Big news yesterday related to Walmart’s ongoing labor unrest in its supply chain and stores: The National Labor Relations Board has found merit in several charges that Walmart violated workers’ rights under the National Labor Relations Act.
According to the NLRB, the allegations with merit include:
During two national television news broadcasts and in statements to employees at Walmart stores in California and Texas, Walmart unlawfully threatened employees with reprisal if they engaged in strikes and protests on November 22, 2012.
Walmart stores in California, Colorado, Florida, Illinois, Kentucky, Louisiana, Maryland, Massachusetts, Minnesota, North Carolina, Ohio, Texas and Washington unlawfully threatened, disciplined, and/or terminated employees for having engaged in legally protected strikes and protests.
Walmart stores in California, Florida, Missouri and Texas unlawfully threatened, surveilled, disciplined, and/or terminated employees in anticipation of or in response to employees’ other protected concerted activities.
[Oddly, the person responsible for the unlawful televised threads the NLRB mentions in its first bullet point, David Tovar, has been promoted. Walmart has promoted people connected to allegations of illegal behavior — see, for example, Eduardo Castro Wright, identified in the New York Times as “the driving force behind years of bribery” in Mexico, who was promoted to vice chairman in 2008. Or, for that matter, Mike Duke, who headed up Walmart International at the time the bribery allegations first surfaced, reportedly was involved in stymieing an internal investigation into the allegations, and later was promoted to CEO.]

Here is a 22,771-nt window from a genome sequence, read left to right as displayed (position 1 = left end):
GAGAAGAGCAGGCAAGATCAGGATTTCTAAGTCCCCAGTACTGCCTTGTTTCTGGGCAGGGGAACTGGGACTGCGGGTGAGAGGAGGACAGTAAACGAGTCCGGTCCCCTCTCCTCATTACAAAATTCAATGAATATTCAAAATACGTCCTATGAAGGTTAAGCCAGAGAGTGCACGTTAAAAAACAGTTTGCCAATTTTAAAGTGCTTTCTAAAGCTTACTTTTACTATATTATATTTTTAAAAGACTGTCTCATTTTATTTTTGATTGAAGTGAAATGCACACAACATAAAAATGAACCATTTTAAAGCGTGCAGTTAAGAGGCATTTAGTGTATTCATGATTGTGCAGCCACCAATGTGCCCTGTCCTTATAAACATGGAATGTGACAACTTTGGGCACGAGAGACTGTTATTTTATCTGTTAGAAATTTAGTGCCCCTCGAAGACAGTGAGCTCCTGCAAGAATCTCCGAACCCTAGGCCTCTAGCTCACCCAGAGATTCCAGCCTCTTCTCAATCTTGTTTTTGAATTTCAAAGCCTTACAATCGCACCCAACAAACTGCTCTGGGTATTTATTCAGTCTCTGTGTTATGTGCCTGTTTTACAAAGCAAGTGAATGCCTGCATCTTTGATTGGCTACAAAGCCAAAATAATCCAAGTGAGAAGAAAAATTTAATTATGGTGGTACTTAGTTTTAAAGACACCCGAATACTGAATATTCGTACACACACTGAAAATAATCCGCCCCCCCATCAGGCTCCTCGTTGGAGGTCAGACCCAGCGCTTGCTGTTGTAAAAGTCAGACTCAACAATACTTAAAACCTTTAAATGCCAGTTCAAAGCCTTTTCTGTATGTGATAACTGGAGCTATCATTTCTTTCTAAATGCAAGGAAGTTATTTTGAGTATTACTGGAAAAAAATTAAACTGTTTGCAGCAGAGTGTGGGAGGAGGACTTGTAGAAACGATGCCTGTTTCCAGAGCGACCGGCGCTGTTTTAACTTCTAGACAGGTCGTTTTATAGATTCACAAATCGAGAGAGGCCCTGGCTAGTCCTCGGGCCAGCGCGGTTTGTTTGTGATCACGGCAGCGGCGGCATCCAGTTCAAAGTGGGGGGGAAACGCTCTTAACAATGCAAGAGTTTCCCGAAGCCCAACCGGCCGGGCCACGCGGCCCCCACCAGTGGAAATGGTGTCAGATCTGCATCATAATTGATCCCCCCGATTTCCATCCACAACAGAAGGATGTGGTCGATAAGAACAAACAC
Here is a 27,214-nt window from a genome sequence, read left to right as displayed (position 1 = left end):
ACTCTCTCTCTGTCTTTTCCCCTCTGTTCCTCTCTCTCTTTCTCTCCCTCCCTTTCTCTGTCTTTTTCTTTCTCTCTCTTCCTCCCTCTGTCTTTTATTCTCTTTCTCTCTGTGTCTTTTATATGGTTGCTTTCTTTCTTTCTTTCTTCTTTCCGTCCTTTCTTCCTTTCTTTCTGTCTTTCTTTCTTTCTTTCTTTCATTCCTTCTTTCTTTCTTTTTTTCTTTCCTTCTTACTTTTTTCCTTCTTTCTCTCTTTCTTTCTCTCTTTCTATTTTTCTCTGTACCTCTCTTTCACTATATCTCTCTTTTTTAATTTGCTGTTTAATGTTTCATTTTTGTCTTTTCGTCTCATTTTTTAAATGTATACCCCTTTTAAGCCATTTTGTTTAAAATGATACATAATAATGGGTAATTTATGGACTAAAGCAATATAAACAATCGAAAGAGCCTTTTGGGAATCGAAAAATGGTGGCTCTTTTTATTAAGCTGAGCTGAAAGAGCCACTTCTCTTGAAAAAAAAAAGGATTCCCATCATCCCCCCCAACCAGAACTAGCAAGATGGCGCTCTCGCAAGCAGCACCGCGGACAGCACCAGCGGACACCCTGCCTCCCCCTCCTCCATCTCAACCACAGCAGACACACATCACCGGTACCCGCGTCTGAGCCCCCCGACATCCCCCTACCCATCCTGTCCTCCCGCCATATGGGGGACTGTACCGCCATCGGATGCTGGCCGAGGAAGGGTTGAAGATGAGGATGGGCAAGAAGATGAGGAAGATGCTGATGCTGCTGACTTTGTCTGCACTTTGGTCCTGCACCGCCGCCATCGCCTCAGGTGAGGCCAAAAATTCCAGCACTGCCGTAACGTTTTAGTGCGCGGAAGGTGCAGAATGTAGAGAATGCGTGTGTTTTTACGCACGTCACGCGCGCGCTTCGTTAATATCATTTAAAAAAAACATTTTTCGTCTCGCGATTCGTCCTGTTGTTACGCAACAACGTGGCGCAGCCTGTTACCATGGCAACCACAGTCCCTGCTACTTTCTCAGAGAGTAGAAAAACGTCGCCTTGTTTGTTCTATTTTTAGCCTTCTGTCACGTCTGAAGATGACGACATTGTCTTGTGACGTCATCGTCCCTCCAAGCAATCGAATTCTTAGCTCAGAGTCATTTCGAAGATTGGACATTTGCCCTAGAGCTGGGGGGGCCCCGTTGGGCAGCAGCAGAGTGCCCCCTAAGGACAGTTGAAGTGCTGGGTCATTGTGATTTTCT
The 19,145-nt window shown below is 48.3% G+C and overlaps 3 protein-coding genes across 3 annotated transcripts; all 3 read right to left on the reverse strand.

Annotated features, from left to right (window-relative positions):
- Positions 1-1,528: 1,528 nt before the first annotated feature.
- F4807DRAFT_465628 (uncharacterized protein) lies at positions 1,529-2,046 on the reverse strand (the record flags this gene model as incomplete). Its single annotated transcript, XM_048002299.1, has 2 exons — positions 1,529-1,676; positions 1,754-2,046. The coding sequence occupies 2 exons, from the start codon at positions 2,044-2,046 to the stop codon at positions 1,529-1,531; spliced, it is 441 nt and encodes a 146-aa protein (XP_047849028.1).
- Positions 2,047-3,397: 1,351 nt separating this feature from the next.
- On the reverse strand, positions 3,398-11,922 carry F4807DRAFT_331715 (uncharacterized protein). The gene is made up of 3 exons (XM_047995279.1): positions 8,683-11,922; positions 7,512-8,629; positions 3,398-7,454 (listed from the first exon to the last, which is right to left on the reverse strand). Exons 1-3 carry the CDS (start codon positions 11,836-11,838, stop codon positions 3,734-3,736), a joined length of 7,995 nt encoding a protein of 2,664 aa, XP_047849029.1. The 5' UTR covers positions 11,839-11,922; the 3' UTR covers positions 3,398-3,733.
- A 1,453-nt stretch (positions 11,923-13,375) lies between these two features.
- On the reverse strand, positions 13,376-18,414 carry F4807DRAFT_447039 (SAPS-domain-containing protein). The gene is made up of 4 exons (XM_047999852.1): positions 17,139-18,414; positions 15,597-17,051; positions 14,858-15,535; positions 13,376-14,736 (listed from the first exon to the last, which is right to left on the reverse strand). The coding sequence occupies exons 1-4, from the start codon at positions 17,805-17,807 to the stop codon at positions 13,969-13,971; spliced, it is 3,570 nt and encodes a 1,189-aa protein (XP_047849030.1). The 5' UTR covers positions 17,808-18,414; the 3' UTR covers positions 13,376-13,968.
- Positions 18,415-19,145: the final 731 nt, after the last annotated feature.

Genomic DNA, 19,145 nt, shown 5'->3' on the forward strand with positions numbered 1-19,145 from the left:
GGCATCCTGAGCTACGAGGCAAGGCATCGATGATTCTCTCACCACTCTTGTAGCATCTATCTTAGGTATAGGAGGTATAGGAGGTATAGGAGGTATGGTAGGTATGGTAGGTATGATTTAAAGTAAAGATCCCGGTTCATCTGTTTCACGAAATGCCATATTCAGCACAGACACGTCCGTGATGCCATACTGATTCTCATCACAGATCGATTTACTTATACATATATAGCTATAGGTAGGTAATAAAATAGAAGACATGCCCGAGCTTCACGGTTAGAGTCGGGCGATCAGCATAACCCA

In a statement, OUR Walmart said it filed labor charges with the NLRB after its members were illegally fired or retaliated against for speaking out for workplace improvements, such as better wages and scheduling practices, or undertaking legally protected strikes in response to illegal retaliation.
The NLRB will now seek settlements with Walmart on the allegations; news outlets have reported that settlements could include rehiring workers with back pay and reversing disciplinary actions. While Al Jazeera America has reported that Walmart may fight the allegations rather than attempt settlements, a law professor said it is in Walmart’s “best interest” to settle:
Katherine Stone, a UCLA law professor specializing in labor and employment law, explained that while the NLRB cannot independently prosecute Wal-Mart, failing to settle may cost the retail giant in the long term.
“The NLRB is not a prosecutor in the criminal law. It maintains an adjudicatory section which processes what are called unfair labor practice charges,” she said, explaining that Wal-Mart “could be subjected to an order to put people back to work and give back pay or face legal action.”
“It’s in Wal-Mart’s best interest to resolve this so they don’t have to pay too much back pay,” Stone said.
When will Walmart execs and Board of Directors members like Rob Walton, Chris Williams, Marissa Mayer, Aida Alvarez, and Jim Cash take action to solve the company’s persistent labor problems?